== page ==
Skip to Content

Fish: Spotted Killifish (Notobranchius orthonotus)

Find, identify & discuss the marine species of SANParks
User avatar
DuQues
Honorary Virtual Ranger
Honorary Virtual Ranger
Posts: 17941
Joined: Fri Jan 14, 2005 5:42 pm
Location: Red sand, why do I keep thinking of red sand?

Fish: Spotted Killifish (Notobranchius orthonotus)

Unread postby DuQues » Wed Mar 29, 2006 2:45 pm

Spotted Killifish (Notobranchius orthonotus)

Afrikaans: Spikkel-kuilvissie, but also called Tongoland top minnow, Tongoland eenjaarvis and Muskietvis.
Finnish: Helmiäisviuhkapyrstö

Distribution
Malawi, Mozambique, Zimbabwe and South Africa. Populations are threatened by destruction of pans and by anti-malarial and tsetse fly spraying programs.
In Kruger it is only known to exist in a single series of pools in the headwaters of the Mtomene river in the N'wanetsi region and in a small pan on the international boundary at Pumbe picket.

Description
This is a member of the Cyprinodont fishes which is very much in demand for aquaria. Have a look at this page and you will understand why. (This species is fairly well down the page.)
Live adult Spotted Killifish are dark iridescent blue-green on the dorsal surface with a paler golden-olive ventral surface. In females the dorsal and anal fins are golden-olive with bluish edges and brown spots, males have deep mauve or indigo edges and magenta-colored spots. Adults grow to around 7 centimeters in lenght.

Characteristics
These fish are annual, which means that the live for less than a calenderyear. The waters they live in are mostly temporary, and dry up completely during the dry season. The eggs survive this in the surface layer of mud until the rains allow them to hatch. The young grow very rapidly and are sexually mature and spawning at the age of 6~10 weeks.
The cyclic dessication for periods of 6~8 months seem te be essential. The percentage of viable eggs in more or less permanent water, like the Limpopo, is very low, and adults do not thrive there.
The pools on the eastern border of Kruger hold water for only a few months during the rainy season, and dry up completely. When filled they have a Ph of 6.7, which is far more acid then in the rest of the park. Even after a year of flooding these pools are still inhabited by the Killifish, which seems to point out that not all of the eggs hatch in the same year.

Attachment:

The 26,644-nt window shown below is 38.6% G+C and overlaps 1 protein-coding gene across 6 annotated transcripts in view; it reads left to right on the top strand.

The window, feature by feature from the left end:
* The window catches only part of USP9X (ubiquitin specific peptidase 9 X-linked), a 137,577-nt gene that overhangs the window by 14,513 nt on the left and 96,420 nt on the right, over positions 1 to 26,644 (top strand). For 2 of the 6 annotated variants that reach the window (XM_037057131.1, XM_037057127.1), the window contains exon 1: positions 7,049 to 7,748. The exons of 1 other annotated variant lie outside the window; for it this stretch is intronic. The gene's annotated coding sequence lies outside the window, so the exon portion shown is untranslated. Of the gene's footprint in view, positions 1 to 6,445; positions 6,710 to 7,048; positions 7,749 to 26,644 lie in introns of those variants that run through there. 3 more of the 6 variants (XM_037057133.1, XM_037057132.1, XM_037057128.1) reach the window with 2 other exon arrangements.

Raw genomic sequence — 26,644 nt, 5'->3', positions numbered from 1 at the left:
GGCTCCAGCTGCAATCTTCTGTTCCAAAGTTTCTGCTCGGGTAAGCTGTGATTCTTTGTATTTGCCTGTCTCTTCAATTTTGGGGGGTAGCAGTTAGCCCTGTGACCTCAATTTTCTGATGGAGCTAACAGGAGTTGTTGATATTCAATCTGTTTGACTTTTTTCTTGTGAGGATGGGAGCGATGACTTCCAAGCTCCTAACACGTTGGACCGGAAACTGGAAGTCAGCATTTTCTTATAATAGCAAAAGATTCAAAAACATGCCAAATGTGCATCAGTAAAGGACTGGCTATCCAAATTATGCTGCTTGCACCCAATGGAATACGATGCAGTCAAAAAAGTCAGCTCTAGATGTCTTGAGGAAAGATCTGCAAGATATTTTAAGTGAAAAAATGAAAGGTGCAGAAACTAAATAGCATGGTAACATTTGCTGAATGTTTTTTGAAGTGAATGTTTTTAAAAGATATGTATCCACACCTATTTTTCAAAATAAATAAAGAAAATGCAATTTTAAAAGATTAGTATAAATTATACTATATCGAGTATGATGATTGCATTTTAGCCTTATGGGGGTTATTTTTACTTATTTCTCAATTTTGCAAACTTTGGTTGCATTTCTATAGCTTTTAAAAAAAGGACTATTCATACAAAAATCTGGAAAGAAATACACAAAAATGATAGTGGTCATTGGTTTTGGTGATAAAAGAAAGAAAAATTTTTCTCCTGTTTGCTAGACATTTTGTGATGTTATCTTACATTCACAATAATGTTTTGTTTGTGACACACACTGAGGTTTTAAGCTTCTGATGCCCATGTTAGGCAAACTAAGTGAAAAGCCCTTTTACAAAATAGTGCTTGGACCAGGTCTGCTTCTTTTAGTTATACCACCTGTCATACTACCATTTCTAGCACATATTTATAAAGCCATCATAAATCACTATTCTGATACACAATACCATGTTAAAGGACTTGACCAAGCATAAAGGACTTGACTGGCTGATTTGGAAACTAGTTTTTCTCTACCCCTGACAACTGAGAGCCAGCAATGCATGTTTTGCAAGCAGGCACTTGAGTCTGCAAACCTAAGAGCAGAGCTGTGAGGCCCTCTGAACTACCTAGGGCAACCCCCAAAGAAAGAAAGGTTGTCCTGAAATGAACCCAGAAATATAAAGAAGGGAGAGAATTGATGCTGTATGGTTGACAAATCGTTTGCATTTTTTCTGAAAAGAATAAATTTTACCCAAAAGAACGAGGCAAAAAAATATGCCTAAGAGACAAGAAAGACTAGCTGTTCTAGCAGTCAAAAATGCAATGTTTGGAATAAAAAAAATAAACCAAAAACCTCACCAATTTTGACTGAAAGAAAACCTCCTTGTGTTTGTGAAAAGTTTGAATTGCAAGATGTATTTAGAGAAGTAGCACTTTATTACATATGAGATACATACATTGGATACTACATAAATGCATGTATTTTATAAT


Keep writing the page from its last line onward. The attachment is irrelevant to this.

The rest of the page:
Diet
Mostly mosquito larvae, small crustaceans and other aquatic organisms. As they need to grow fast they are voracious mosquito larvea eaters, and thus have been used for mosquito larva control.

Source
The freshwater fishes of the KNP by U.de V. Pienaar, and several websites.
Arriving currently: The photos from our trip! Overhere! :yaya:

Feel free to use any of these additional letters to correct the spelling of words found in the above post: a-e-t-n-d-i-o-s-m-l-u-y-h-c

Seahorse
Posts: 28
Joined: Thu Dec 29, 2005 11:54 am

Notobranchius

Unread postby Seahorse » Thu Mar 30, 2006 10:18 pm

So ! wheres the little picture ? :)
Peet Joubert
Park Manager (Knysna)

User avatar
DuQues
Honorary Virtual Ranger
Honorary Virtual Ranger
Posts: 17941
Joined: Fri Jan 14, 2005 5:42 pm
Location: Red sand, why do I keep thinking of red sand?

Unread postby DuQues » Fri Mar 31, 2006 9:23 am

All the ones I can find are copyrighted, hence the link to another site... :cry: Do you have one?
Arriving currently: The photos from our trip! Overhere! :yaya:

Feel free to use any of these additional letters to correct the spelling of words found in the above post: a-e-t-n-d-i-o-s-m-l-u-y-h-c

Seahorse
Posts: 28
Joined: Thu Dec 29, 2005 11:54 am

Kilifish

Unread postby Seahorse » Fri Mar 31, 2006 11:46 pm

sadly no ! but young Ryan Rysinger might have one, I will ask
Peet Joubert

Park Manager (Knysna)


Return to “Reptiles, Amphibians and Fish”